I’ve always theorized that Animal Crossing’s popularity stems from our generation’s insecurity about never being homeowners. That, combined with the new reality of life under COVID-19, was part of what drew me into the game during the early stages of the pandemic. Animal Crossing is escapism at its finest: Adorable interior design, cuddly critter friends and complete freedom to design your environment. This isn’t just my opinion; New Horizons’ producer, Hisashi Nogami, expressed upon release that he hoped Animal Crossing players around the world would use the game as an escape from COVID-19, saying, “I am very disheartened and saddened by the events happening across the world. Considering the timing, we hope that a lot of the Animal Crossing fans will use this as an escape, so they can enjoy themselves during this difficult time.”
As I adjusted to life at home, surrendering my independence and giving in to the purgatory of Zoom University, Animal Crossing was one of the few elements in my life that I felt I could control. Beyond offering a sense of security, I found that part of what drew me into the game was that Animal Crossing felt completely divorced from reality. Whenever I was in game, I turned my brain off — no COVID-19, no politics, no nothing. I even went against my nature and developed a soft spot for the notorious tycoon Tom Nook, despite his capitalist inclinations. That was all part of the magic, and in my mind the whole point of the game. To me, Animal Crossing was a guilty pleasure. So, when I heard that the Biden campaign was offering virtual yard signs to Animal Crossing players, I was a bit confused.
According to Christian Tom, the director of digital partnerships for the Biden campaign, this effort is “an exciting new opportunity for our campaign to engage and connect Biden-Harris supporters as they build and decorate their islands” — which is especially important given the shift in campaign strategies under COVID-19. Though this felt random, I realized upon further research that the Biden campaign’s appeal to Animal Crossing isn’t coming out of nowhere.
Recently, Rep. Alexandria Ocasio-Cortez (D-NY) began to use Animal Crossing to engage with Twitter followers, and after opening her DMs for the first time since the Zuckerberg hearing, immediately tweeted “Honestly never in my life did I think opening my DMs would grant me faith in humanity but the brief window actually resulted in a lot of these messages being very wholesome” accompanied by a crying emoji. Additionally, protesters in Hong Kong, PETA activists and Black Lives Matter organizers have all used the game to host digital direct action, whether that be designing in game protest signs or, in PETA’s case, storming Blather’s fish museum and asking everybody’s favorite owl to free the fish in what the organization’s Twitter described as a “cultural reset.”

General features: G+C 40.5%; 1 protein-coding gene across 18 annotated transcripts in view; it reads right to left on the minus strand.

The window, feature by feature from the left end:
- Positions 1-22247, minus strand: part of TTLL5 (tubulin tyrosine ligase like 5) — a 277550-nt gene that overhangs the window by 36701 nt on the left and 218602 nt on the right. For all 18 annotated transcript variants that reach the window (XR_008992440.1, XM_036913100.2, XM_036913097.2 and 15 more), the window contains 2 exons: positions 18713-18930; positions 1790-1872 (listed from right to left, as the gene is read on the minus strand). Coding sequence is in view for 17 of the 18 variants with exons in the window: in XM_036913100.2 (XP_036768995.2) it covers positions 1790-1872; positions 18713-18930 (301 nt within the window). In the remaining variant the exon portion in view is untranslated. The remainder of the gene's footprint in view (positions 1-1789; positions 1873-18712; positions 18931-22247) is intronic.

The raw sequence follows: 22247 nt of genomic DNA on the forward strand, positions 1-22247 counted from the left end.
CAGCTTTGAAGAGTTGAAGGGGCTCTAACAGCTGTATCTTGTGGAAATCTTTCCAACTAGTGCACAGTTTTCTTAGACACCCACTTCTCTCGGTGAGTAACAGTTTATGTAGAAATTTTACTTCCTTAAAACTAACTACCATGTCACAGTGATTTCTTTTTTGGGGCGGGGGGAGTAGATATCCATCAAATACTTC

It’s possible that Animal Crossing — as well as other video games — is the future of organizing under COVID-19. But, I have to wonder whether direct action loses its legitimacy when performed in a digital landscape like Animal Crossing. I can understand the importance of finding ways to connect with one another in spite of physical separation, as well as the appeal of a format as widely popular as Animal Crossing. I can also see how, as people try to build their perfect islands, the politics of a “perfect” world could enter their minds. But I have to wonder whether demonstrations, or even yard signs, are important in a wholly digital world.
All of this feels incredibly performative. To be fair, this sentiment may stem from the fact that I’m incredibly bitter about not being able to organize more action in person, though there are of course weekly BLM protests every Sunday. It’s also possible that I’m being misanthropic for no reason, and maybe I should embrace the warmhearted spirit of Animal Crossing and be grateful that people are connecting, even if it is via digital settings.
Still, I can’t shake a pervasive sense of discomfort. I don’t love how Animal Crossing, a game focused around building an aesthetically pleasing home and interacting with snappily dressed animals, is now being considered some sort of political frontier. Especially as people all over the world gather in person and risk their health and lives in defense of justice, should we really care about Animal Crossing demonstrations?
Yet, as I’m realizing while writing this article, perhaps the reason that people are using Animal Crossing for direct action is the same reason that I took to using the game in the first place: A desire for tenderness, and to create a better world for themself — even if it is digital.
I can recognize that desire, and I feel it as well. During the past few months, there’s been many moments where I’ve felt crushed by the sheer weight of the world, and I know I’m not alone in that. Right now, nothing feels consequential. Every time that I feel any sense of joy, it feels like a betrayal, some sort of guilty secret that I have to hide from others. Because of the state of the world, I feel as though I don’t have the right to be happy.
I can recognize that this way of thinking isn’t a good way to live. And, as we all try to find the new normal, I’m of the belief that empathy comes first. So, rather than ending on a negative note, I’ll extend some kindness towards the many people organizing through Animal Crossing, because, like everybody else, they’re simply trying to navigate the new normal.
An early version of this article misspelled the name of a politician. The change has been reflected above.
Mira Kudva Driskell is a sophomore in the College of Agriculture and Life Sciences. She can be reached at firstname.lastname@example.org. Portrait of a Gen Z on Fire runs alternate Mondays this semester.